Tragédias americanas

Ilustração: Zach Trenholm

Há dez anos, em Outubro de 1997, David Mamet deu uma entrevista a Richard Covington, para o site Mesmo, ou sobretudo, quando podem ser muito discutíveis, as ideias de Mamet (p. ex.: a visão, a meu ver, demasiado sumária de A Lista de Schindler, de Steven Spielberg) são absolutamente fascinantes, vivas e desafiadoras. Pela conversa passam o tema, emblemático na sua obra, da culpa interior dos judeus, além de referências à relação de Hollywood com os escritores/argumentistas ou ao papel religioso dos "filmes de Verão". A certa altura, Mamet analisa o modo como a tensão amor/violência está expressa em Theodore Dreiser (An American Tragedy), sublinhando a sua perturbante actualidade:

You said in your recent book of essays, "Make Believe Town," that Theodore Dreiser's "An American Tragedy" was your favorite American novel and that the story shows how violence takes precedence over love in America. Could you explain that a bit?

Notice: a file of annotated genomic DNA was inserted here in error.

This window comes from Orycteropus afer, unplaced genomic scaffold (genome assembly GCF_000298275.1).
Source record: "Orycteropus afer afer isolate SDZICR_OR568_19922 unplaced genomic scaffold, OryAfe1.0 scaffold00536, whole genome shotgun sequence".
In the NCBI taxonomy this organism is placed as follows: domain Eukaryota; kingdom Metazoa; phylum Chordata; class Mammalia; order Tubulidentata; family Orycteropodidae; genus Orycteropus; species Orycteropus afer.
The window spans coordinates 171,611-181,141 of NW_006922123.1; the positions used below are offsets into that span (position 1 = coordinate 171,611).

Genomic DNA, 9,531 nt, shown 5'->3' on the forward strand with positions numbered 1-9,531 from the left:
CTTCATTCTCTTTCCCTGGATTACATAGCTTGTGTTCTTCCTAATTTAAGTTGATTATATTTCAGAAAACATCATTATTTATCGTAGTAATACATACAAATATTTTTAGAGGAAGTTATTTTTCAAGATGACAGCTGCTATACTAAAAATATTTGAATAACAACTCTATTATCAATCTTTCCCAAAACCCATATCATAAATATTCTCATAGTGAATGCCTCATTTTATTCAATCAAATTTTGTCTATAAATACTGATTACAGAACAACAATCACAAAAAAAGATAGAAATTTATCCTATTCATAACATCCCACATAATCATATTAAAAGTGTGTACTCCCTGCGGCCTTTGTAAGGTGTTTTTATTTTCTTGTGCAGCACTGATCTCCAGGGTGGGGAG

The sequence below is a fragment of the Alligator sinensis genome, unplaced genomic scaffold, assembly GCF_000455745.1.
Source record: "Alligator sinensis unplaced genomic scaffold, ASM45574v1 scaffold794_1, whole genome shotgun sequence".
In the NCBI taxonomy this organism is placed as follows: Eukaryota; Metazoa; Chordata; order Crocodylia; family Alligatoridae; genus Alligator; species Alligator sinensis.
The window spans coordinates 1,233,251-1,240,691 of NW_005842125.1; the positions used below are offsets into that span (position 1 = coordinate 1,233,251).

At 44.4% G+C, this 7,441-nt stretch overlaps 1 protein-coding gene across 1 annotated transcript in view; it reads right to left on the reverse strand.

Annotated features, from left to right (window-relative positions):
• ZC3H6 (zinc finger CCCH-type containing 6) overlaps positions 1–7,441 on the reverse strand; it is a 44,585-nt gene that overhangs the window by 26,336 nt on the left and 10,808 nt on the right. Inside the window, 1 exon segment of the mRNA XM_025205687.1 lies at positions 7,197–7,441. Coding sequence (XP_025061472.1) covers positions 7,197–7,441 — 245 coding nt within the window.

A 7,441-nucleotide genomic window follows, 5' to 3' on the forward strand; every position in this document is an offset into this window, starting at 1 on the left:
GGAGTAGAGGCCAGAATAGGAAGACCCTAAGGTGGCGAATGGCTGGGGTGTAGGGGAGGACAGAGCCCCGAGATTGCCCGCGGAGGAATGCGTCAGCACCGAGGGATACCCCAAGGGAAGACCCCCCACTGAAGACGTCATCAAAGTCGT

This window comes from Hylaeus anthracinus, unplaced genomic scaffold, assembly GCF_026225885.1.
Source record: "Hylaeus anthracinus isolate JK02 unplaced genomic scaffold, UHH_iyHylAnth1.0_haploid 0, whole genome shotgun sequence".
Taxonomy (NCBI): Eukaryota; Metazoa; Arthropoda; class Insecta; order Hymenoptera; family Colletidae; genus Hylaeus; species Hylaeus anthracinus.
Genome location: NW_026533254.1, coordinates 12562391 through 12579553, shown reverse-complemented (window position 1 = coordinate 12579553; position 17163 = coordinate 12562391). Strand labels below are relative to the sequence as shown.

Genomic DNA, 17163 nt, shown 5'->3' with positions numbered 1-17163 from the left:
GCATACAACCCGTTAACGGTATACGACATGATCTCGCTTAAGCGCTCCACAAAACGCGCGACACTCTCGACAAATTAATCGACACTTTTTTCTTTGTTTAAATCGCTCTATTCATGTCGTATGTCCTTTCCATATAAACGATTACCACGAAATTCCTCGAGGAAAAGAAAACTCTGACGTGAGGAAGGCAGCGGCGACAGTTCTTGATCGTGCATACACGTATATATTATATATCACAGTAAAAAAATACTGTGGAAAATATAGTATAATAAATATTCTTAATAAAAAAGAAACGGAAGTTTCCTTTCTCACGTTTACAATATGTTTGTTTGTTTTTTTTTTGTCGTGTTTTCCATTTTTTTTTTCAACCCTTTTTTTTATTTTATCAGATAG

If you look at "An American Tragedy," which I've always considered the great American novel, the reason it's specifically an American tragedy is that the problem with the hero is that he sees love as basically a commercial endeavor. He wants to trade up. He finds this perfectly nice girl who wants to sleep with him and who loves him and whom he's very fond of and then he finds someone he likes better. And the only way he can get rid of the first girl is to kill her. That's the American tragedy.
How has that changed over time?
I don't think it has. It's still a problem of the national character. I don't think any country has it better than any other country. For example, in Scandinavia, they have to eat very, very salty fish. One wouldn't want to live like that either. But in America, our problem is we're a consumer culture and there's nothing we won't do if someone tells us -- or we intuit -- that it's going to make money, or it's going to make us happy through consumerism. That's our American problem. It's the American equivalent of the salty fish. We're constantly buying crap we don't need and devoting ourselves to endeavors which, perhaps on reflection, with a little bit of distance, would reveal themselves to be contrary to our own best interests.